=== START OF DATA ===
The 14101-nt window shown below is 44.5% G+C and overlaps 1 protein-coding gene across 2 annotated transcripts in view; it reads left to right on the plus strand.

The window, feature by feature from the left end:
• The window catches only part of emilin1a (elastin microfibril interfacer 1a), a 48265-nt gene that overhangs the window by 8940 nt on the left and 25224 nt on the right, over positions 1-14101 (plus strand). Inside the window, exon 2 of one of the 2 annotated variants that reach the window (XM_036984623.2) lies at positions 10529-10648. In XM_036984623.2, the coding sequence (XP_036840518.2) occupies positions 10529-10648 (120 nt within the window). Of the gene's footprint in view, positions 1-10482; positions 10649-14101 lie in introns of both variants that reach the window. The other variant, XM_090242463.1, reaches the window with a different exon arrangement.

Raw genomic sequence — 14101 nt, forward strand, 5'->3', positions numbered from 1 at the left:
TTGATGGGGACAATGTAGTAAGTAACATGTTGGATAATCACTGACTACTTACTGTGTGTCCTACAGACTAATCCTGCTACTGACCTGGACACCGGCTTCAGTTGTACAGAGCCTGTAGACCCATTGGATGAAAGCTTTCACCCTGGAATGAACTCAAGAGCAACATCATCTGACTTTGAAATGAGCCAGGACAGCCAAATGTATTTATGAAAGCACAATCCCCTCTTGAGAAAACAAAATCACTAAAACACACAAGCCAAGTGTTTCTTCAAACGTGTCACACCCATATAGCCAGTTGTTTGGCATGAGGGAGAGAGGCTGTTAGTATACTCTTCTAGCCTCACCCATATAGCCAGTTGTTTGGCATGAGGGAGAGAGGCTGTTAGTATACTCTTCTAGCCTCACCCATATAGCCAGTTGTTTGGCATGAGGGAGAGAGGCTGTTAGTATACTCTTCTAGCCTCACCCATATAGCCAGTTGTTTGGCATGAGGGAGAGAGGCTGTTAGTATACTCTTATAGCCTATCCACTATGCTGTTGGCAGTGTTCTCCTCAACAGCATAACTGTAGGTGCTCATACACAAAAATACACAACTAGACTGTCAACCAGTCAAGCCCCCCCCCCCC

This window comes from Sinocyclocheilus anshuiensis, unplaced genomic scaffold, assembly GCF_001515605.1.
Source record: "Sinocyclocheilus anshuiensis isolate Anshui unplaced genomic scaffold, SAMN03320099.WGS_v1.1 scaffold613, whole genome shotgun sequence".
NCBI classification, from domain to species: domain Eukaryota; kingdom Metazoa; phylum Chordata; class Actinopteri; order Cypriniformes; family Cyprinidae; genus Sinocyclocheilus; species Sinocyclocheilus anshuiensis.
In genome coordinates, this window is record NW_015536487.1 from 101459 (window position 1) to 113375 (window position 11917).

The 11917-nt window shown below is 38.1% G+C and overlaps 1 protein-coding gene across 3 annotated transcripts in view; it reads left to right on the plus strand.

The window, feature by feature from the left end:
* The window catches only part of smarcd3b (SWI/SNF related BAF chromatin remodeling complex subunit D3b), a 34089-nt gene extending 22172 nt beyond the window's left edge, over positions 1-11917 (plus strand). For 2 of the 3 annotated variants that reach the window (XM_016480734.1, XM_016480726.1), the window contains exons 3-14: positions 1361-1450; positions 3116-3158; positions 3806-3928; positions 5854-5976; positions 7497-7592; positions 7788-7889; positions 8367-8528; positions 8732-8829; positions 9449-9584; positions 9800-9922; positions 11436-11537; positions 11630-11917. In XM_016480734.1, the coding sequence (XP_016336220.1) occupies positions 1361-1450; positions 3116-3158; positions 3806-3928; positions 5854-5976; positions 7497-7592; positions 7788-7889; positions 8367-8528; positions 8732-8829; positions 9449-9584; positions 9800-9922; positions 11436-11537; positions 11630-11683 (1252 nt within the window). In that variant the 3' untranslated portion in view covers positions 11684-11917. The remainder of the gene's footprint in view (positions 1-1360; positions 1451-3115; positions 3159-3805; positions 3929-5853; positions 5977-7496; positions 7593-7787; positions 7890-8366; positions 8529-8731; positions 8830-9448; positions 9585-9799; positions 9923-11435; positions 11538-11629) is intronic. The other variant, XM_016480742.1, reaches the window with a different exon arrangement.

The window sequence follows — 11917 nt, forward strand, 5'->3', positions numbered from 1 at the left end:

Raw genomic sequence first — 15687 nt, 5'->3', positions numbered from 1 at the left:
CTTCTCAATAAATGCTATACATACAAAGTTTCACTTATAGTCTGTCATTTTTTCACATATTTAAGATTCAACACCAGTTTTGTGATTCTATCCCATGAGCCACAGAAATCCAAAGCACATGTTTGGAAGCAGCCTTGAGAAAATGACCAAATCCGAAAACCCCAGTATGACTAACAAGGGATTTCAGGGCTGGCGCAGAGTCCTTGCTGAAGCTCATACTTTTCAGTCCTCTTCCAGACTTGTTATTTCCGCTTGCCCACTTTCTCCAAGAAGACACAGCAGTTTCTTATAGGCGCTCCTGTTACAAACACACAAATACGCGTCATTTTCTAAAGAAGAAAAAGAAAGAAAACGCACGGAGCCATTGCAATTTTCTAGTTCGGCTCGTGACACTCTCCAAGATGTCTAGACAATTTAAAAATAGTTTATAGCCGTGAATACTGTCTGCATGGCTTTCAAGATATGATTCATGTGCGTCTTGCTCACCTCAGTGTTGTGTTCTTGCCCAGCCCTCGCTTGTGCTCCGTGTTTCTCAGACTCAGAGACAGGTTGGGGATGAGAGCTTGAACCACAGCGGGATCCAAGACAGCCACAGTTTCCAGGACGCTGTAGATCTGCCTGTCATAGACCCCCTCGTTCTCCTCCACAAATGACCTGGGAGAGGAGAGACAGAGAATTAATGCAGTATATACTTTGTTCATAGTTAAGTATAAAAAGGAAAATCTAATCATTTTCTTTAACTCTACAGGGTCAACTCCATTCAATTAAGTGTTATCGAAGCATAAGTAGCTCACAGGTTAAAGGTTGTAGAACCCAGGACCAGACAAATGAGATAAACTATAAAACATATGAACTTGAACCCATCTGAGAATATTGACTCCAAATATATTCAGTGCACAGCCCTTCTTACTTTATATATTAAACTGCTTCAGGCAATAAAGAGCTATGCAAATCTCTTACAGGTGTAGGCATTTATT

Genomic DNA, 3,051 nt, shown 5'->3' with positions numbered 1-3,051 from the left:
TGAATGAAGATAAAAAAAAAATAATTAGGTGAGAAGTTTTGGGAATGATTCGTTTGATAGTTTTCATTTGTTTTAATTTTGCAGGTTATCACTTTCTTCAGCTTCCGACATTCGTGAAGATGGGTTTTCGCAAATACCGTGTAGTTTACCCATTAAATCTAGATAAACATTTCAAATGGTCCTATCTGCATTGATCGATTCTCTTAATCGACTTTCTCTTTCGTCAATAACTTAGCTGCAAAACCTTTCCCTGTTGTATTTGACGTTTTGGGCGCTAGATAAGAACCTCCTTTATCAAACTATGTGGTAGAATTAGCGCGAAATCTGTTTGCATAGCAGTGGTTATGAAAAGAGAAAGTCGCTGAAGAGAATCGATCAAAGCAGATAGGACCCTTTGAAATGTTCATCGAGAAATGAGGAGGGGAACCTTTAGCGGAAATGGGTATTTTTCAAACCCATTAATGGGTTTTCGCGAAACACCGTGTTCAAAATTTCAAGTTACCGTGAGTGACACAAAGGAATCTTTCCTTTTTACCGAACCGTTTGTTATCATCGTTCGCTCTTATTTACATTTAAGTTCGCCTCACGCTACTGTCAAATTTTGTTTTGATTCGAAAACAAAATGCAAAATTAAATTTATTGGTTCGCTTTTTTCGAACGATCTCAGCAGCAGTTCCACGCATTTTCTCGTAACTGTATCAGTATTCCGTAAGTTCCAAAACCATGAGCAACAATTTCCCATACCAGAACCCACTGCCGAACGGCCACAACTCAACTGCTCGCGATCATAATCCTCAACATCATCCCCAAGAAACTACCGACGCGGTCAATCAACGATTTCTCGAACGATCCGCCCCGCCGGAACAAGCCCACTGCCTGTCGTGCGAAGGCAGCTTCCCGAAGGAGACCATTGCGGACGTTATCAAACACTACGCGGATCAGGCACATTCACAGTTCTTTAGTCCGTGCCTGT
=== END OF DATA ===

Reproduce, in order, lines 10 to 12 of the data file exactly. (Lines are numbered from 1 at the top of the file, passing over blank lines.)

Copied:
The 11917-nt window shown below is 38.1% G+C and overlaps 1 protein-coding gene across 3 annotated transcripts in view; it reads left to right on the plus strand.

The window, feature by feature from the left end:
* The window catches only part of smarcd3b (SWI/SNF related BAF chromatin remodeling complex subunit D3b), a 34089-nt gene extending 22172 nt beyond the window's left edge, over positions 1-11917 (plus strand). For 2 of the 3 annotated variants that reach the window (XM_016480734.1, XM_016480726.1), the window contains exons 3-14: positions 1361-1450; positions 3116-3158; positions 3806-3928; positions 5854-5976; positions 7497-7592; positions 7788-7889; positions 8367-8528; positions 8732-8829; positions 9449-9584; positions 9800-9922; positions 11436-11537; positions 11630-11917. In XM_016480734.1, the coding sequence (XP_016336220.1) occupies positions 1361-1450; positions 3116-3158; positions 3806-3928; positions 5854-5976; positions 7497-7592; positions 7788-7889; positions 8367-8528; positions 8732-8829; positions 9449-9584; positions 9800-9922; positions 11436-11537; positions 11630-11683 (1252 nt within the window). In that variant the 3' untranslated portion in view covers positions 11684-11917. The remainder of the gene's footprint in view (positions 1-1360; positions 1451-3115; positions 3159-3805; positions 3929-5853; positions 5977-7496; positions 7593-7787; positions 7890-8366; positions 8529-8731; positions 8830-9448; positions 9585-9799; positions 9923-11435; positions 11538-11629) is intronic. The other variant, XM_016480742.1, reaches the window with a different exon arrangement.